Seeing the rest of the United States is no one-day tour. It will undoubtedly take time, and you will be in the confines of a car for the majority of the day, hence picking the right travel companion/s is a sensible decision. There are different kinds of travelers with their own set of preferences so if you can’t imagine being with a particular type of traveler for a long time, don’t invite them along. More importantly, be absolutely sure that the people you go on a road trip with are those whose company you will enjoy best. Most likely, you will create unforgettable memories during this journey. Whether it be your family or friends, you’d want special people in your life to share these with.
Pump up your Vehicle
Planning a trip by car across America means readying your car to be taken on an awful lot of driving for more than a week’s time. Such exhaustive drive will undoubtedly take a toll on your vehicle and could result in it breaking down right in the middle of the road. To avoid such catastrophe, have your car checked thoroughly before your road trip. A critical step not to be missed is an oil change. Additionally, make safety checks on the critical parts of your car, such as the brakes, battery, tires and spare tires, belts and hoses, windshield wipers, headlights, brake lights and fluid levels.
Take care of the itinerary blues
The outcome of any road trip depends on how epic an itinerary is. With so many sites to see, crossing an entire continent would require at least three weeks, so set aside this time and make sure all your companions are ready and available for the date. The next step is figuring out what places you would like to see and what route you should take to get there. Mix your destinations by exploring both cities and historical sites, as well as breathtaking landscapes. Figure out how to reduce driving time to six hours at most, and maximize sightseeing. Inject some zest in your itinerary by occasionally taking scenic byways and county roads instead of major highways.
Making an itinerary for traveling the entirety of America can be exhausting and you have to do quite an extensive research beforehand. Get a good overview of the continent first and from then you can focus on specific places you want to include in your voyage. Use Google Maps to find the shortest routes between each landmark you want to see. You can also navigate the United States better by checking online reference sites and reading stories and reviews from people who have already done it.
Know where to hit the sack
Even if you will be taking turns behind the wheel, a whole day of driving and sightseeing is grueling, thus the need for maximum recovery time at night. Target places you will be stopping at each night – whether they are motels, hotels or campgrounds – and make reservations before your actual trip. Also, determine your rest stops and dining options once en route. Trying out local cuisine is a wonderful way to truly enjoy your travels.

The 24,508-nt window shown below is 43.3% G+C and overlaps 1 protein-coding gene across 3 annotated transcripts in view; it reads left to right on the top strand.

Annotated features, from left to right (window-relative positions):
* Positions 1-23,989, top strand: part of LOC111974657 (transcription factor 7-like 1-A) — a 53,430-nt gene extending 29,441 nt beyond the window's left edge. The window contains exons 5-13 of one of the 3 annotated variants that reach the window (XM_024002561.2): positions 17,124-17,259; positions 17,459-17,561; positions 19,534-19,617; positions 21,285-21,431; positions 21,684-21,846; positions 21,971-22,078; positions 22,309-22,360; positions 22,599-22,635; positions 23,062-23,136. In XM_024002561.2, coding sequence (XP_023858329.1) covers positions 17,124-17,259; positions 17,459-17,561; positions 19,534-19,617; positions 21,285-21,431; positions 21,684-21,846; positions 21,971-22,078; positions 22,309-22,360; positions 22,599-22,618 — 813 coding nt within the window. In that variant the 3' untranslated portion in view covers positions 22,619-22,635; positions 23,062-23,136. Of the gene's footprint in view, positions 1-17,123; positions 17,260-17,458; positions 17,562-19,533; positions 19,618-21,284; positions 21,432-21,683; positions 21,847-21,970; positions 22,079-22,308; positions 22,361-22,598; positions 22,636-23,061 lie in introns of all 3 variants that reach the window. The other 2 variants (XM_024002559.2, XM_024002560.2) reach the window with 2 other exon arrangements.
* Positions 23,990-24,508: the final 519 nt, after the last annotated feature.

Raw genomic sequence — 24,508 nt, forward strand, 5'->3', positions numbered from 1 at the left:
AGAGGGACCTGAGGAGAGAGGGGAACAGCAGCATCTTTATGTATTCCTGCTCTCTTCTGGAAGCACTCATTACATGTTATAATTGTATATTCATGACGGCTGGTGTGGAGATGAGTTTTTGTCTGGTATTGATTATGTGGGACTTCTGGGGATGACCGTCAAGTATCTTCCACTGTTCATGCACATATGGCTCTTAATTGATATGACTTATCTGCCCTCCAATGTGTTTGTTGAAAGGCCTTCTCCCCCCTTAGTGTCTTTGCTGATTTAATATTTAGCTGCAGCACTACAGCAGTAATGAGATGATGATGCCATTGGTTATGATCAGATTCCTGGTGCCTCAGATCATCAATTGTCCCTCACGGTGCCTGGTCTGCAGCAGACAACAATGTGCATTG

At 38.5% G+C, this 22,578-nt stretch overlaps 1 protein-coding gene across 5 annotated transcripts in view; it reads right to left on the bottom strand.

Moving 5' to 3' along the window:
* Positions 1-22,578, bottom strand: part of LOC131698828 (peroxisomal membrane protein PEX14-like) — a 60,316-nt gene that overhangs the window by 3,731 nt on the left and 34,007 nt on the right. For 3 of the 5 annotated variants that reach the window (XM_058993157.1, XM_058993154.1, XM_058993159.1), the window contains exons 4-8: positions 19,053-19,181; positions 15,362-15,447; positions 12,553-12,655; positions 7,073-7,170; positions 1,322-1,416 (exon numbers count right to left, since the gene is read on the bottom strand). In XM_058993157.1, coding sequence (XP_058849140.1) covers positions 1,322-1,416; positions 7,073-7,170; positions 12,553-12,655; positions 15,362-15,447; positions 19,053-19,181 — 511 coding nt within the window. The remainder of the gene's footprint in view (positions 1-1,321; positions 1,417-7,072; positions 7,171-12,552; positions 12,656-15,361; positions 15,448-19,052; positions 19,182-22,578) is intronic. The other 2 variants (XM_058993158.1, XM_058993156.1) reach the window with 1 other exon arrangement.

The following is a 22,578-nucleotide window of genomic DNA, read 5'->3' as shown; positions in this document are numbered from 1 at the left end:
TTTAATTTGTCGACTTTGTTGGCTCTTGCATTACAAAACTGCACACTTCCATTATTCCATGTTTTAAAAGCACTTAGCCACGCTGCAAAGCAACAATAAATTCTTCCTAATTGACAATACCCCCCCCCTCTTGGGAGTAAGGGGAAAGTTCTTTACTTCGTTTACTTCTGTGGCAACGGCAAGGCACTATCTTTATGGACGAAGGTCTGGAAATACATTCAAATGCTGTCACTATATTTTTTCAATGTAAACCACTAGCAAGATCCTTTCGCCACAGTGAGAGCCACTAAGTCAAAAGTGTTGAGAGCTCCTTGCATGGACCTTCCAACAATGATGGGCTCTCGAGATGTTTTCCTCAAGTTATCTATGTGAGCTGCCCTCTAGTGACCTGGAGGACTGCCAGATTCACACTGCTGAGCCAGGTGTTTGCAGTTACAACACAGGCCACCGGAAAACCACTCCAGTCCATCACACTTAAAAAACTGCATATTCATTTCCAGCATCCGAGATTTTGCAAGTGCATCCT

Budget, budget, budget
Don’t forego budgeting when planning a trip by car across America. A road trip need not be costly but it is vital that you carry money with you for lodging, food, gas bill, toll fees and admission fees for attractions you want to visit. Estimating the total budget for your travels will minimize the risk of running out of funds later. Also, set aside a small portion of your budget for souvenirs and emergencies. You’ll never know when you’re going to need it.
Bring just the right road trip necessities
Stocking up on your essentials during your travel might save you from a whole lot of hassle. For starters, pack clothing that cannot only be mixed and matched easily but can also be quickly washed and dried. You’ll want to bring some detergent as well for your laundry. Of course, do not forget the snacks and water, preferably stuffed in a cooler, as well as toiletries and other travel gears. If needed, stash some cooking tools like matches, charcoal, tongs, and spatula. Pack light as much as possible to maximize leg and elbow room in your car, but make sure that you still have everything you need. Lastly, before heading out make sure to bring your favorite tunes, some pillows, and blankets for your comfort while traveling. For extra safety, make it a point to bring an emergency kit containing a first aid kit, flares, jumper cables, flashlight, and batteries.
America’s highways are flanked by food establishments that have offerings that are marketed to practically every possible type of traveler on the road. But if one is taking the roads less traveled or is traveling abroad, those conveniences may not be readily available. If you’re taking a quick trip, “hanger” (the specific type of angry that comes from being hungry) isn’t a problem. But for longer trips, hanger can really hurt the experience. Here are some tips on making sure you don’t Hulk out because of hunger:
Prepare snacks with long shelf-life